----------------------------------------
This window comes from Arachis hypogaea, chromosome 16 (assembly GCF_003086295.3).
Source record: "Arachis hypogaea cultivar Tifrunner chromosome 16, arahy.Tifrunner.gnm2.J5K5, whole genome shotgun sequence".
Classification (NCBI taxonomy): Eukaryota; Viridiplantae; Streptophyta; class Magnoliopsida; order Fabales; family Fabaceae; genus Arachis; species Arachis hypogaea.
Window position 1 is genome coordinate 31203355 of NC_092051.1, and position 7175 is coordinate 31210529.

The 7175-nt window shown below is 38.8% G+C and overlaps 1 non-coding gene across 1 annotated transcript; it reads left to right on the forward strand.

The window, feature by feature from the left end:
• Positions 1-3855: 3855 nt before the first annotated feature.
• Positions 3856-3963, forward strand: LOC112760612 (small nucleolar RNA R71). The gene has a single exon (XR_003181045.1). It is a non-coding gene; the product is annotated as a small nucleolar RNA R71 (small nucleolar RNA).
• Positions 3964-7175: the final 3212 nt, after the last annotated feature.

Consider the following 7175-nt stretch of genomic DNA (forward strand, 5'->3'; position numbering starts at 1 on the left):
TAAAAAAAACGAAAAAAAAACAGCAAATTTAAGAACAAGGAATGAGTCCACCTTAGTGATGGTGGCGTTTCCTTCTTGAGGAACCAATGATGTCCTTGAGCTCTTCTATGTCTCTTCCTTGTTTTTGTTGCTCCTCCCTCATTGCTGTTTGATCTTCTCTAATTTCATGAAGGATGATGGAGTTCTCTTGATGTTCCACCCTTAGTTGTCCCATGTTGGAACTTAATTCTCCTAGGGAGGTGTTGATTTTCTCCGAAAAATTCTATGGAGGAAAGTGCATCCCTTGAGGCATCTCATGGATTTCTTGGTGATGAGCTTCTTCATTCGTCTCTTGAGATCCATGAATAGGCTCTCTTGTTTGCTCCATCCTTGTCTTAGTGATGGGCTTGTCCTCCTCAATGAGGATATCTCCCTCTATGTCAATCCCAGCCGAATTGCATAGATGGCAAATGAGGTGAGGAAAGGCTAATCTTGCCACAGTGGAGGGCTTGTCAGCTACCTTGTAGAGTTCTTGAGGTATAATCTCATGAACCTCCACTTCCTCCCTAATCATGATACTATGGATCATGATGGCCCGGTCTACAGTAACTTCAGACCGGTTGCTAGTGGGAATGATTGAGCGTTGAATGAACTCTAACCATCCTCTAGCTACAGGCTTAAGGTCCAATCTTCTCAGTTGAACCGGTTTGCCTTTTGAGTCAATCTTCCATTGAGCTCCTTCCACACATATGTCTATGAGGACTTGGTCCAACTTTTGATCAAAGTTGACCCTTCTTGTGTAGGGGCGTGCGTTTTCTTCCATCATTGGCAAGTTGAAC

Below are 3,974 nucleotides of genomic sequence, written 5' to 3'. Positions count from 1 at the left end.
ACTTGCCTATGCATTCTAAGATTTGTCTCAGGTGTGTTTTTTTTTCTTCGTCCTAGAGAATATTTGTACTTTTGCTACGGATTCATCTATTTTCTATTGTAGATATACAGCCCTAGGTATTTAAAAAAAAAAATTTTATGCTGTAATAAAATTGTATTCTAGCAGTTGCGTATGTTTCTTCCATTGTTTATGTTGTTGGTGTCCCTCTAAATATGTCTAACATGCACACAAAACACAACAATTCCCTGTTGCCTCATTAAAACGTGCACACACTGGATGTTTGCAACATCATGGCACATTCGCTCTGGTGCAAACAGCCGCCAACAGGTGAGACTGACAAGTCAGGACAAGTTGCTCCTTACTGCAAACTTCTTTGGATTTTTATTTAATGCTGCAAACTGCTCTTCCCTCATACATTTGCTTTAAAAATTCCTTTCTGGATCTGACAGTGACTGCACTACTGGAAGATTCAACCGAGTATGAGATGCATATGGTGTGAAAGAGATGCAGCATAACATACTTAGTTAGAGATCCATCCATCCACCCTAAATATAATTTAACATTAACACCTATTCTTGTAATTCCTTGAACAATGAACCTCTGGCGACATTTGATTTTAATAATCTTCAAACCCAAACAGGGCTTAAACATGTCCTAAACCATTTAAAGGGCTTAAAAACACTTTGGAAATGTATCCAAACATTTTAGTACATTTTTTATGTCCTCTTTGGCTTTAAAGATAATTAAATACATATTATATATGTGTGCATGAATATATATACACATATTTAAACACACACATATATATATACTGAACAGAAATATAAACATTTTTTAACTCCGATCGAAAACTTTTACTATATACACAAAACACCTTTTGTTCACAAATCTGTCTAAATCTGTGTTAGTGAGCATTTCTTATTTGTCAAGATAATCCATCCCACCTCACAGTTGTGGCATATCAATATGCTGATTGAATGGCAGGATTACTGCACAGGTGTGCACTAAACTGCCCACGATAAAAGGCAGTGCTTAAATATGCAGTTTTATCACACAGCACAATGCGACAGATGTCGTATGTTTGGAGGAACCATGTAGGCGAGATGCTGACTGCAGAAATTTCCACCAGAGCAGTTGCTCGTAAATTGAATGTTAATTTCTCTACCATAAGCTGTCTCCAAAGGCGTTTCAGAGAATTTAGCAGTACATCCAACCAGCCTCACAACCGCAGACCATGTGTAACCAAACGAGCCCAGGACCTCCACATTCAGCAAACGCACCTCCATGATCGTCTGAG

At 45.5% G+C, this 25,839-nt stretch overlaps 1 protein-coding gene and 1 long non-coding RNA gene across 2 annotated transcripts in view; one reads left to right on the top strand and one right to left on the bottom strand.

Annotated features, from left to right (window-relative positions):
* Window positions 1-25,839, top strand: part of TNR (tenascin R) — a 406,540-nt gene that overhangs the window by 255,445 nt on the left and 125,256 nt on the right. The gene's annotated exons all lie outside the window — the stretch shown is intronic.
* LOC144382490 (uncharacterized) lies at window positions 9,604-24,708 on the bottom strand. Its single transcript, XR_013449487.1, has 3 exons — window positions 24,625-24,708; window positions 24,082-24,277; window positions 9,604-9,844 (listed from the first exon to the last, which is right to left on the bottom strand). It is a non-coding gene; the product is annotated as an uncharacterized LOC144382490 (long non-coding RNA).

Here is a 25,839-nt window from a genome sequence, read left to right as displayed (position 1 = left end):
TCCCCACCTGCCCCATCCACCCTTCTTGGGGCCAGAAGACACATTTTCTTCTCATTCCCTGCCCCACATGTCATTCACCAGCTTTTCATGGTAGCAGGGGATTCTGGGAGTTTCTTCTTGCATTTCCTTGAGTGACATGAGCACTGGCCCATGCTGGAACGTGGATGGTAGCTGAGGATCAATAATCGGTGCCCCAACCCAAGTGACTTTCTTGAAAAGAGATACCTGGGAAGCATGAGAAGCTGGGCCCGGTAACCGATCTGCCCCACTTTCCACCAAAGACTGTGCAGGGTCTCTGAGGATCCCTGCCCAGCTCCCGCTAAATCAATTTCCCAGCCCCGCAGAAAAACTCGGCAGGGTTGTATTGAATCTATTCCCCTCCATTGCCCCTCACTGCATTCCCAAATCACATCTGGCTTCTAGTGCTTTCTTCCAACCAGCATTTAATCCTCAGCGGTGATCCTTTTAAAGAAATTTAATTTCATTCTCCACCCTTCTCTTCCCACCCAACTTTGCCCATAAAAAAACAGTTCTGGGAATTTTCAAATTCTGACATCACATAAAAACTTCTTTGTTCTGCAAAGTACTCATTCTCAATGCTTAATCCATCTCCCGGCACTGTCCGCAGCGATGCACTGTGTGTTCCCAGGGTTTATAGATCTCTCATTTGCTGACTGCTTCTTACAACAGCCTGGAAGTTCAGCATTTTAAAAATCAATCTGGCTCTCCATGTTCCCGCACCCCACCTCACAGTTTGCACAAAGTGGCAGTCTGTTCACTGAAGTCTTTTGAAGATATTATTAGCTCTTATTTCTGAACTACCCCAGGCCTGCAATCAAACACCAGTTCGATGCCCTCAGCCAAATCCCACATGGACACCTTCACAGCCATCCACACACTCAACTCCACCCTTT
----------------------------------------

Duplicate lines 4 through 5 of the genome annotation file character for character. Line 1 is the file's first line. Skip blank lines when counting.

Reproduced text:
Window position 1 is genome coordinate 31203355 of NC_092051.1, and position 7175 is coordinate 31210529.

The 7175-nt window shown below is 38.8% G+C and overlaps 1 non-coding gene across 1 annotated transcript; it reads left to right on the forward strand.